The White Walkers and wights in Game of Thrones critically remix Haitian zombie lore as they push the inhabitants of Westeros to build a better world.
Obediently, like an animal, he slowly stood erect – and what I saw then, coupled with what I had heard previously, or despite it, came as a rather sickening shock. The eyes were the worst.
Blue eyes, to be exact. A blue “deeper and bluer than any human eyes, a blue that burned like ice,” George R. R. Martin tells readers in the opening pages of A Song of Ice and Fire. But that’s not exactly where William Seabrook was taking his readers in The Magic Island (1929), his oft-cited travelogue of Haiti and the source for the epigraph above (p. 101). The scene was meant to illustrate an encounter with an actual zombie working the sugar cane fields, though it might as well be the testimony of an encounter with a White Walker in Westeros.
The ghoulish and mysterious White Walkers spent eight seasons slowly heading south in HBO’s adaptation of Martin’s saga – as powerful beings raising the dead, both new and old alike, to do their bidding.
The undead slaves (“wights”) in Game of Thrones unquestionably follow their masters’ orders, uniquely summoning a scantly-used trope in zombie narratives today: not exactly the cannibalistic, infectious, or brain-seeking fiends filling the cinematic roster since George A. Romero’s Night of the Living Dead (1968), but the slave-in-death zombie of Haitian folklore that existed well before Romero made, “They’re coming to get you, Barbra,” a catchphrase as common among horror film aficionados as a Dornish wine in King’s Landing.
This is far from the first time Martin’s frostbitten mashup has been addressed, but Haitian or West African elements are generally overlooked in favor of the more ice-forward lore of Northern Europe and the British Isles – for obvious, aesthetic reasons, I’m sure. But I think teasing out the parallel between his White Walkers and wights and the pre-Romero zombie demonstrates an important feature in Martin’s narrative that other readings might overlook: how an already subversive figure is being critically remixed.
The Haitian zombie, whose evolution is intimately connected to the transatlantic slave trade, can be traced back to both Vodou, which resulted from the syncretism of diverse West African worldviews and forced conversion to Catholicism among the oppressed in Saint-Domingue (present-day Haiti), and to varying stories of a powerful sorcerer (bokor) bringing one back from the grave in perpetual servitude (usually as a field hand or worker at a sugar mill).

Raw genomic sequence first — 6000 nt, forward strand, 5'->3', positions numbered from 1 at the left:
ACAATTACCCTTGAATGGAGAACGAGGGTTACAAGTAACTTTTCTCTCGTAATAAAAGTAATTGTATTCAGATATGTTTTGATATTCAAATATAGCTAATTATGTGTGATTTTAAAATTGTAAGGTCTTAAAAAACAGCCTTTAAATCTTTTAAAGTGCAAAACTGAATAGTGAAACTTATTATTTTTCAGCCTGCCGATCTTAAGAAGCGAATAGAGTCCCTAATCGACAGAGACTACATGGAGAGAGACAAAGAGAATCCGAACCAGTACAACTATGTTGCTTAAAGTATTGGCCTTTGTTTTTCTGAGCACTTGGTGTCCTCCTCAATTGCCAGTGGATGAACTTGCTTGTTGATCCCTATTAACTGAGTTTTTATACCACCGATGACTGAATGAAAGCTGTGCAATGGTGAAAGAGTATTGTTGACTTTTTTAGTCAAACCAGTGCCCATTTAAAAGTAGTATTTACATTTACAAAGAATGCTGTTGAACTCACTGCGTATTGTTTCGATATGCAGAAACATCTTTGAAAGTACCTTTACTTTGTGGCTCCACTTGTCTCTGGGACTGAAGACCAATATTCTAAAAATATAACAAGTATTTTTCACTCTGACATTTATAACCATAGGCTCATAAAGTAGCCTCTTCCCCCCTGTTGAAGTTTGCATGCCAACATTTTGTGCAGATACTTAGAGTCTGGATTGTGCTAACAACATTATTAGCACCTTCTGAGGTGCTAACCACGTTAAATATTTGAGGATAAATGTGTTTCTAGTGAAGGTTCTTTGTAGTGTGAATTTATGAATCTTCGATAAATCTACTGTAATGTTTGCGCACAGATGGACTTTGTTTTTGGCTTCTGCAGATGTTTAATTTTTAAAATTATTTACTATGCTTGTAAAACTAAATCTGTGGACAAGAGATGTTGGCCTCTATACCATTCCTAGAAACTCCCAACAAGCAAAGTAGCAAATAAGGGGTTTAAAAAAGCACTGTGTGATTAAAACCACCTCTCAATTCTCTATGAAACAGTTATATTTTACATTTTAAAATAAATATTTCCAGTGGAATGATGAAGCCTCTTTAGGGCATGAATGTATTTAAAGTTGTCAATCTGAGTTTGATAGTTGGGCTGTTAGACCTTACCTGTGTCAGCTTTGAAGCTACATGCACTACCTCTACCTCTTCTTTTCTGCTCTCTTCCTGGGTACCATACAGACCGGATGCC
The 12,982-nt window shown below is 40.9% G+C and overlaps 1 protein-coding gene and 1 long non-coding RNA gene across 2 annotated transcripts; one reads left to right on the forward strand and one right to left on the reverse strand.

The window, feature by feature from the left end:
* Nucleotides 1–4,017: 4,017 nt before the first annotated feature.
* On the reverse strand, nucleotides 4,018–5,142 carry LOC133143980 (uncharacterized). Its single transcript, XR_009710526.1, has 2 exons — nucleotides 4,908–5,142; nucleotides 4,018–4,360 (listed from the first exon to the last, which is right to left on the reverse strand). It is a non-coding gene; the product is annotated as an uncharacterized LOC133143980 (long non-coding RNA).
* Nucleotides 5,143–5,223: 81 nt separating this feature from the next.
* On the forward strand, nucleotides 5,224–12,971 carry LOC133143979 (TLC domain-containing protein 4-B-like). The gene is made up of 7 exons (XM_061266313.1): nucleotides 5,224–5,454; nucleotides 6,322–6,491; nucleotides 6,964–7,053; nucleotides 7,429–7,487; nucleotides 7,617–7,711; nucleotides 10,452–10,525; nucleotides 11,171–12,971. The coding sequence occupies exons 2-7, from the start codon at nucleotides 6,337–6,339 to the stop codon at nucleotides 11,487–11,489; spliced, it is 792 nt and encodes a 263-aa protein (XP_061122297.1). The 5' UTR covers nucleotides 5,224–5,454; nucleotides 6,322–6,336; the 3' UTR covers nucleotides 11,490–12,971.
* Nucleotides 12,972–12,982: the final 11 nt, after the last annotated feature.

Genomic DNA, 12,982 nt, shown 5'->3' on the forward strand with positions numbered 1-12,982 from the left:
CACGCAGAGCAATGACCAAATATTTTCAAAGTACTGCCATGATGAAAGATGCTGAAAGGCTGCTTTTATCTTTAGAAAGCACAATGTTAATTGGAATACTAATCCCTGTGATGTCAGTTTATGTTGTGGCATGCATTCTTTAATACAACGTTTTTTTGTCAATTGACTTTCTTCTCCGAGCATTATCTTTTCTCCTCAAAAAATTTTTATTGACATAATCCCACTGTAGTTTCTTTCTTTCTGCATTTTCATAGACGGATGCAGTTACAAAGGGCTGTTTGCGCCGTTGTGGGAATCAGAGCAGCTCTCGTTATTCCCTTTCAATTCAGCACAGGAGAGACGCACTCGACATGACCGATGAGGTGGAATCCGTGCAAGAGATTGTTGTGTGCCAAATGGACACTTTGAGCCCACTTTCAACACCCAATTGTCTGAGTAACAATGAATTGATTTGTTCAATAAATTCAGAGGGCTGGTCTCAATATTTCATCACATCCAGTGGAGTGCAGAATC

And the zombie myth that grew out of this context is notably subversive.
According to Sarah Juliet Lauro in The Transatlantic Zombie: Slavery, Rebellion, and Living Death (2015), the Haitian zombie emerged as a figure combining elements of both slavery and rebellion via its connection to the Haitian Revolution: through its ontological defiance and feared potential to awaken from its enslavement in utter revolt, the zombie juxtaposed both the oppressed and rebelling slave in an inherently resistant figure. “In its relationship to the history of slavery and slave rebellion,” Lauro indicates, “the zombie metaphor represents the human subject treated as object: either a walking corpse that is a stand-in for the slave – and thus a tool laboring for the benefit of another – or a crazed cannibal, the most denigrating image of the rebel-slave…whirling in pure fury” (pp. 62-63).
While the zombie’s powerful symbolic “reminder of the nation’s past and of literal threats of reenslavement to new tyrants” (p. 56) isn’t generally preserved in popular zombie narratives today, the figure’s subversive elements do continue to manifest in varying degrees.
Even in the coldest regions of Westeros.
In The Subversive Zombie: Social Protest and Gender in Undead Cinema and Television (2018), Elizabeth Aiossa notes that “the perceived sanctity and security” of society is the prime target of any good zombie narrative: “Civilization collapses. Government erodes. Capitalism becomes obsolete, so the class system dissolves. Power returns to the people. Survivors of the initial zombie outbreak must band together, bond, then develop fresh paradigms for negotiating this new world disorder. Pragmatism replaces rugged individualism. Formerly marginalized citizens emerge as leaders, for they can teach the privileged how to endure an oppressive, common enemy” (p. 7).
Sounds remarkably similar to what’s been going on during the past two seasons of Game of Thrones, no?
Zombies have evolved into unique critical metaphors that Aiossa states can “rattle if not fully dismantle problematic Western heteronormative traditions, ideals, and dichotomies to their very core.” And when such categories are subverted, “the oppressive institutions and belief systems dependent upon them fail” (p. 7). These types of narratives, she continues, can indicate “how current stereotypes and subjugations are built upon faulty social constructs” and “inspire the living to work together as they attempt to survive and rebuild a just society” (pp. 12-13).